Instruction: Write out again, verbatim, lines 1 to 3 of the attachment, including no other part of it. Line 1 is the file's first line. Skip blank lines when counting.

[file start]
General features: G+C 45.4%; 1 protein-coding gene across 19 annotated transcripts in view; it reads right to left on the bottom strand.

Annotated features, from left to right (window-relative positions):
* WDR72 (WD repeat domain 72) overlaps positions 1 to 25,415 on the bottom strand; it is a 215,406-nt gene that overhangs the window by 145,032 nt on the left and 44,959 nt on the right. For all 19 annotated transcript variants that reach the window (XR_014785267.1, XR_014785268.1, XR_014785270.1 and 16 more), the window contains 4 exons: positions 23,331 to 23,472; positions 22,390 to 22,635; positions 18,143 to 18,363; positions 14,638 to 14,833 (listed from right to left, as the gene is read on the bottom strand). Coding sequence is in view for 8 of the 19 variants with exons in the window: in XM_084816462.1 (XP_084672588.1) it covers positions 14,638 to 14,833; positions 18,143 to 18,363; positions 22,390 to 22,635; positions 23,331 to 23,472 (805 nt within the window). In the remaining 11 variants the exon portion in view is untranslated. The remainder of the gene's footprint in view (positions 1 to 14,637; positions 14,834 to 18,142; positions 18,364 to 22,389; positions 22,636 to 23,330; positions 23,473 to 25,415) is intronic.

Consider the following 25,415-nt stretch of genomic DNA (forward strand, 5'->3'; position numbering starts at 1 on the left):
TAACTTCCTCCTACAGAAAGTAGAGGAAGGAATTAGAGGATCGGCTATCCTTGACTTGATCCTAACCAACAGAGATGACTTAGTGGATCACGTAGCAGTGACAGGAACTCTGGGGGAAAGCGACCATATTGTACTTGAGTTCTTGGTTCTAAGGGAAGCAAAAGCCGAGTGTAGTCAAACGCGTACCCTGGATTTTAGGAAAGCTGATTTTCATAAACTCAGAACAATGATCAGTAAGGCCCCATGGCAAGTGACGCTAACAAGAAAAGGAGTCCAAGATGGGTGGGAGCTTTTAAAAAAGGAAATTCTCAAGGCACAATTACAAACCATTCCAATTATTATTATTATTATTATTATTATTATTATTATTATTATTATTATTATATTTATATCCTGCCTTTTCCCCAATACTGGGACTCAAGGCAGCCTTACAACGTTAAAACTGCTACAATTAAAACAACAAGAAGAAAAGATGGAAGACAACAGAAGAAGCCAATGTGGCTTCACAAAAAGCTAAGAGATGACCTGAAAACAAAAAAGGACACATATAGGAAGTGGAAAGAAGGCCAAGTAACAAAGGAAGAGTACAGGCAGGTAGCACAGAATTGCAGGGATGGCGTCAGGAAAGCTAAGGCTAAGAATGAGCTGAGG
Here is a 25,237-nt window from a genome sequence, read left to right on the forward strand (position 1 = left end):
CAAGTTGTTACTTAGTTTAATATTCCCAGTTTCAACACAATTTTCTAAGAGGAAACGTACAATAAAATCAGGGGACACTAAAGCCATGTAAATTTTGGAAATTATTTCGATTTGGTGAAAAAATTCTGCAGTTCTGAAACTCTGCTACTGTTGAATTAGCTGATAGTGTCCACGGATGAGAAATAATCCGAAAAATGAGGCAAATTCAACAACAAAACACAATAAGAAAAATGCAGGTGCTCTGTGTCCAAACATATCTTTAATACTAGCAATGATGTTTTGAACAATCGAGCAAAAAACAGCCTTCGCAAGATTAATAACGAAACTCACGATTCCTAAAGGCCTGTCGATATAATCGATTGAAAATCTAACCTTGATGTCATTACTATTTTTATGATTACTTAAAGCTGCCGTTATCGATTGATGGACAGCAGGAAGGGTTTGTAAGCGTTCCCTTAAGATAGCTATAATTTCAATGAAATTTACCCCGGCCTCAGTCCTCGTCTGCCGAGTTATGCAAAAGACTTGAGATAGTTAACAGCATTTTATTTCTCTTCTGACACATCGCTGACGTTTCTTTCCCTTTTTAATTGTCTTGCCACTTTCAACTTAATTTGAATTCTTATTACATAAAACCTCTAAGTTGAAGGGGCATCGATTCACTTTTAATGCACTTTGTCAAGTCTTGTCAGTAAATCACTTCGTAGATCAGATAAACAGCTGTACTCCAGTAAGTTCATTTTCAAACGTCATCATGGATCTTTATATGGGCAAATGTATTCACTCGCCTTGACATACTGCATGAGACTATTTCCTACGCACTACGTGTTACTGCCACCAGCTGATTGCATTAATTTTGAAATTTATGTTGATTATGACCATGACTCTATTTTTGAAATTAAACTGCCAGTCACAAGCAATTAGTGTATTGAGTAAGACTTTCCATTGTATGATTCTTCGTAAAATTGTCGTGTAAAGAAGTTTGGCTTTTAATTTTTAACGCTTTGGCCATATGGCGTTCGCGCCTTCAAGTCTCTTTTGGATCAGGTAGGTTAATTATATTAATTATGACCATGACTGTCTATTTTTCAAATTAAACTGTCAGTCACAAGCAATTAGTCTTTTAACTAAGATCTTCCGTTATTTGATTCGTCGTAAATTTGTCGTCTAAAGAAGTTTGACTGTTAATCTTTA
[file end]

General features: G+C 45.4%; 1 protein-coding gene across 19 annotated transcripts in view; it reads right to left on the bottom strand.

Annotated features, from left to right (window-relative positions):
* WDR72 (WD repeat domain 72) overlaps positions 1 to 25,415 on the bottom strand; it is a 215,406-nt gene that overhangs the window by 145,032 nt on the left and 44,959 nt on the right. For all 19 annotated transcript variants that reach the window (XR_014785267.1, XR_014785268.1, XR_014785270.1 and 16 more), the window contains 4 exons: positions 23,331 to 23,472; positions 22,390 to 22,635; positions 18,143 to 18,363; positions 14,638 to 14,833 (listed from right to left, as the gene is read on the bottom strand). Coding sequence is in view for 8 of the 19 variants with exons in the window: in XM_084816462.1 (XP_084672588.1) it covers positions 14,638 to 14,833; positions 18,143 to 18,363; positions 22,390 to 22,635; positions 23,331 to 23,472 (805 nt within the window). In the remaining 11 variants the exon portion in view is untranslated. The remainder of the gene's footprint in view (positions 1 to 14,637; positions 14,834 to 18,142; positions 18,364 to 22,389; positions 22,636 to 23,330; positions 23,473 to 25,415) is intronic.